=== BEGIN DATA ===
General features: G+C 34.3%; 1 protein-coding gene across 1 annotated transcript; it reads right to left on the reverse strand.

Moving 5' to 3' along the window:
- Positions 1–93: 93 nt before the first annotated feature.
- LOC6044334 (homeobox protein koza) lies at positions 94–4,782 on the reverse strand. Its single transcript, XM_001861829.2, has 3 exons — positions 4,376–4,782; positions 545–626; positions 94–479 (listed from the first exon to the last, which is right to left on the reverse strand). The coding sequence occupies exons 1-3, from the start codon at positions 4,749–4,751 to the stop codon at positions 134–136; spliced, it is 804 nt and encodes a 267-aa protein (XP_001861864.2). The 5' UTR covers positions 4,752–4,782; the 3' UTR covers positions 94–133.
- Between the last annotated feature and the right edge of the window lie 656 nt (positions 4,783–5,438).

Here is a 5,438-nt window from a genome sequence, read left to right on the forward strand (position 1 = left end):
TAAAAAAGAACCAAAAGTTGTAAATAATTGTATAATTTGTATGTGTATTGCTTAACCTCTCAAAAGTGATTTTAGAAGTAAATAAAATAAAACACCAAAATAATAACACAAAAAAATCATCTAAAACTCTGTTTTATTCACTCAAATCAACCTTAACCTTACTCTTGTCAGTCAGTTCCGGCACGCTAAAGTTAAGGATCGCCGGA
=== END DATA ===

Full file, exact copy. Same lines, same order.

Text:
General features: G+C 34.3%; 1 protein-coding gene across 1 annotated transcript; it reads right to left on the reverse strand.

Moving 5' to 3' along the window:
- Positions 1–93: 93 nt before the first annotated feature.
- LOC6044334 (homeobox protein koza) lies at positions 94–4,782 on the reverse strand. Its single transcript, XM_001861829.2, has 3 exons — positions 4,376–4,782; positions 545–626; positions 94–479 (listed from the first exon to the last, which is right to left on the reverse strand). The coding sequence occupies exons 1-3, from the start codon at positions 4,749–4,751 to the stop codon at positions 134–136; spliced, it is 804 nt and encodes a 267-aa protein (XP_001861864.2). The 5' UTR covers positions 4,752–4,782; the 3' UTR covers positions 94–133.
- Between the last annotated feature and the right edge of the window lie 656 nt (positions 4,783–5,438).

Here is a 5,438-nt window from a genome sequence, read left to right on the forward strand (position 1 = left end):
TAAAAAAGAACCAAAAGTTGTAAATAATTGTATAATTTGTATGTGTATTGCTTAACCTCTCAAAAGTGATTTTAGAAGTAAATAAAATAAAACACCAAAATAATAACACAAAAAAATCATCTAAAACTCTGTTTTATTCACTCAAATCAACCTTAACCTTACTCTTGTCAGTCAGTTCCGGCACGCTAAAGTTAAGGATCGCCGGA